Remember, if you think it is the lifters, all you will see in the combustion chamber is valves that are not opening. The real story if it is the lifters, will be seen under the valve covers or in the lifter galley under the intake manifold. I also think that at this point of diagnosis, I would be doing a compression test.
I also agree with Ron, you need to define this noise a little better. You could be chasing something that is not internal engine related at all. Get out your stethoscope and go listening.
Good luck and keep us posted
Whomever says you have to remove the heads for stuck lifters need NOT be in your engine room. (or your wallet)
Valve Covers and Intake Manifold is all you need for lifter access.
This boat was a non running boat when the John bought it. Low hours on the Hobbs, etc. Apparently sat for years without running. If you go look at his early posts in Feb. you can see where he started and has come to today.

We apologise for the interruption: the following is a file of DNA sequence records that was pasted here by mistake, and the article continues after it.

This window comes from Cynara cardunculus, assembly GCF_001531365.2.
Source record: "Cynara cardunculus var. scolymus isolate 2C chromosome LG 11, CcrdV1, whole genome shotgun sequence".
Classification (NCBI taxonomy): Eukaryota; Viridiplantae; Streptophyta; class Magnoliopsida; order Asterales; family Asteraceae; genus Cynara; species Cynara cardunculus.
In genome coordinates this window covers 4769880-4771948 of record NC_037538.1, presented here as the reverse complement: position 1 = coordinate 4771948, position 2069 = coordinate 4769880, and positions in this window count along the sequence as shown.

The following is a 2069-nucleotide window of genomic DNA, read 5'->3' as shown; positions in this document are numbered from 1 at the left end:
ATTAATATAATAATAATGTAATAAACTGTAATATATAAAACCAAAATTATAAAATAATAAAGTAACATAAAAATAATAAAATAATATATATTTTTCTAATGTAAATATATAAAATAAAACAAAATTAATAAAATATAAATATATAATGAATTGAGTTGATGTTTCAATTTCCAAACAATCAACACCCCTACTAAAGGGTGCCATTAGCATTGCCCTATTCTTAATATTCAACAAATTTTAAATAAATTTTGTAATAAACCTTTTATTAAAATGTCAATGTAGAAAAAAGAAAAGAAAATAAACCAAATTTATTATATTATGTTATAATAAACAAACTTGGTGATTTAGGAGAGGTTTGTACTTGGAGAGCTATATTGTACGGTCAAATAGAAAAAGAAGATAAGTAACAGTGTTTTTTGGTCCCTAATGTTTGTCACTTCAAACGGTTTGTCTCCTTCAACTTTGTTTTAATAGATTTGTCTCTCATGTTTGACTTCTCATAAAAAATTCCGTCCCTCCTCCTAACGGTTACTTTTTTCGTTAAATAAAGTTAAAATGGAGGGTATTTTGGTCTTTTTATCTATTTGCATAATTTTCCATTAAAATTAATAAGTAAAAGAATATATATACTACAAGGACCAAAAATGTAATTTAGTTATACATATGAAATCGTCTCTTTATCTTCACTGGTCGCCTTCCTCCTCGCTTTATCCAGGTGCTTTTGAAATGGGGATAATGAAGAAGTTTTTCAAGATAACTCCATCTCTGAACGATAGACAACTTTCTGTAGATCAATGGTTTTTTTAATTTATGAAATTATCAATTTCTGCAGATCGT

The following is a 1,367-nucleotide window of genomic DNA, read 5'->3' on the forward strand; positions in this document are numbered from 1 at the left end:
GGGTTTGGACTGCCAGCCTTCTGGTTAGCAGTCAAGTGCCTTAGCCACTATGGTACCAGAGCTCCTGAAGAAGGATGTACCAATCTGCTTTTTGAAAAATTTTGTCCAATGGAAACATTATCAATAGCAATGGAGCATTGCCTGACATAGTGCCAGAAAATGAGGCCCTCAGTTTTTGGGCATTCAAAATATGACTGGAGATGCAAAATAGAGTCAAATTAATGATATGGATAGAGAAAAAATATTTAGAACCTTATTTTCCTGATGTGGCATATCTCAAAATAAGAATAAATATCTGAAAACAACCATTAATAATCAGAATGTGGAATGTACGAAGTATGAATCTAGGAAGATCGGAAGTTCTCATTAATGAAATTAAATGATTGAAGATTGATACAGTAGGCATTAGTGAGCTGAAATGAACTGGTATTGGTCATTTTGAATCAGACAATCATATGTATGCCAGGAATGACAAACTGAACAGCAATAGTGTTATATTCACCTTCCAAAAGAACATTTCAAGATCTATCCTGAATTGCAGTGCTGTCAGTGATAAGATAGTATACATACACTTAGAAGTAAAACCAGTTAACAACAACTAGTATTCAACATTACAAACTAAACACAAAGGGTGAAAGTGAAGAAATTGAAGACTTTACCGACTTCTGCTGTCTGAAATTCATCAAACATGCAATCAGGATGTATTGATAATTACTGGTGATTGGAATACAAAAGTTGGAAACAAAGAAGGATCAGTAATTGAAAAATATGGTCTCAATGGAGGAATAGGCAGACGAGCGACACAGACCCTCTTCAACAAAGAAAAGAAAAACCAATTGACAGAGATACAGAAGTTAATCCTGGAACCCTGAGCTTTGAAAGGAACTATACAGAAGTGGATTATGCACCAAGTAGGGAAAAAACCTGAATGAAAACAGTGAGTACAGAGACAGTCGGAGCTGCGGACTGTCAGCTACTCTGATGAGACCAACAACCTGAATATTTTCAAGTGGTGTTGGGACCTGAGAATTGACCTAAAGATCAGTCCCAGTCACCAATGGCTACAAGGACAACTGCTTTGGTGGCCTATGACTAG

I suspect that there is much more wrong then stuck lifters on the one engine.
I bought the boat in early March (3/10/20). My buddy pulled the carbs and rebuilt them, then we waited to have the boat hauled out for bottom work. The boat was on the hard from 4/3/20 till 7/17/20 (over 3 months!!) for the boatyard to grind the bottom down to fiberglass, repair a TON of blisters from small to over 3", some stretching out in a string. New epoxy barrier coat was applied (they claim 4 coats), and new bottom paint was applied (they claim 3 coats). The thru-hulls were replaced. I was not allowed on the boat - only the yard could do the work, and they weren't nearly competent enough to rebuild the thru-hulls. I have new Marelon thru-hulls. They also replaced the supports for the swim platform.
Before the boat was hauled, we were able to get both engines to start (not run solid, but at least start). The port engine sounds like it has a lifter issue. It is clearly in the top of the engine, and not in the transmission.